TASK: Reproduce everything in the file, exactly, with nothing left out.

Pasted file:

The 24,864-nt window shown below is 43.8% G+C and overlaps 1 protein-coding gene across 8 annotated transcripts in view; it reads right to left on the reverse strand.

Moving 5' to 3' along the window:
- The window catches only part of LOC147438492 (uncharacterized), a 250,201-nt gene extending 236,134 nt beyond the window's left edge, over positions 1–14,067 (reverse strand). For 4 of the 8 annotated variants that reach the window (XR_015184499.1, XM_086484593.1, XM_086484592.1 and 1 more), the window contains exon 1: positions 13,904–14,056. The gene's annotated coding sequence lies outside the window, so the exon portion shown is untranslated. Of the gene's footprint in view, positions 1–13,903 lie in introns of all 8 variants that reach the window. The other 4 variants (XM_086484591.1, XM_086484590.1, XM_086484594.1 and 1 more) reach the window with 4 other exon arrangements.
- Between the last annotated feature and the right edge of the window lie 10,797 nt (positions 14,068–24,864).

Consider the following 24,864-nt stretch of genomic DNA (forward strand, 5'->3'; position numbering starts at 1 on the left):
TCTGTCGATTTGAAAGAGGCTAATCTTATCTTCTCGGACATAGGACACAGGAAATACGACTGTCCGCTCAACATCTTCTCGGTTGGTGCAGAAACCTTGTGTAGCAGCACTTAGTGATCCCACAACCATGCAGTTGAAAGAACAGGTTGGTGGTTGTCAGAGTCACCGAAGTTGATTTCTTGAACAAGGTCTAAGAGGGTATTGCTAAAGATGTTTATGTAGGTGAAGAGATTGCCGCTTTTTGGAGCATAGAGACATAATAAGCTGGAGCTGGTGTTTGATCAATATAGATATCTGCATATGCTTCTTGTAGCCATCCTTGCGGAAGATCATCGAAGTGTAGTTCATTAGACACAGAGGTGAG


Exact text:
The 24,864-nt window shown below is 43.8% G+C and overlaps 1 protein-coding gene across 8 annotated transcripts in view; it reads right to left on the reverse strand.

Moving 5' to 3' along the window:
- The window catches only part of LOC147438492 (uncharacterized), a 250,201-nt gene extending 236,134 nt beyond the window's left edge, over positions 1–14,067 (reverse strand). For 4 of the 8 annotated variants that reach the window (XR_015184499.1, XM_086484593.1, XM_086484592.1 and 1 more), the window contains exon 1: positions 13,904–14,056. The gene's annotated coding sequence lies outside the window, so the exon portion shown is untranslated. Of the gene's footprint in view, positions 1–13,903 lie in introns of all 8 variants that reach the window. The other 4 variants (XM_086484591.1, XM_086484590.1, XM_086484594.1 and 1 more) reach the window with 4 other exon arrangements.
- Between the last annotated feature and the right edge of the window lie 10,797 nt (positions 14,068–24,864).

Consider the following 24,864-nt stretch of genomic DNA (forward strand, 5'->3'; position numbering starts at 1 on the left):
TCTGTCGATTTGAAAGAGGCTAATCTTATCTTCTCGGACATAGGACACAGGAAATACGACTGTCCGCTCAACATCTTCTCGGTTGGTGCAGAAACCTTGTGTAGCAGCACTTAGTGATCCCACAACCATGCAGTTGAAAGAACAGGTTGGTGGTTGTCAGAGTCACCGAAGTTGATTTCTTGAACAAGGTCTAAGAGGGTATTGCTAAAGATGTTTATGTAGGTGAAGAGATTGCCGCTTTTTGGAGCATAGAGACATAATAAGCTGGAGCTGGTGTTTGATCAATATAGATATCTGCATATGCTTCTTGTAGCCATCCTTGCGGAAGATCATCGAAGTGTAGTTCATTAGACACAGAGGTGAG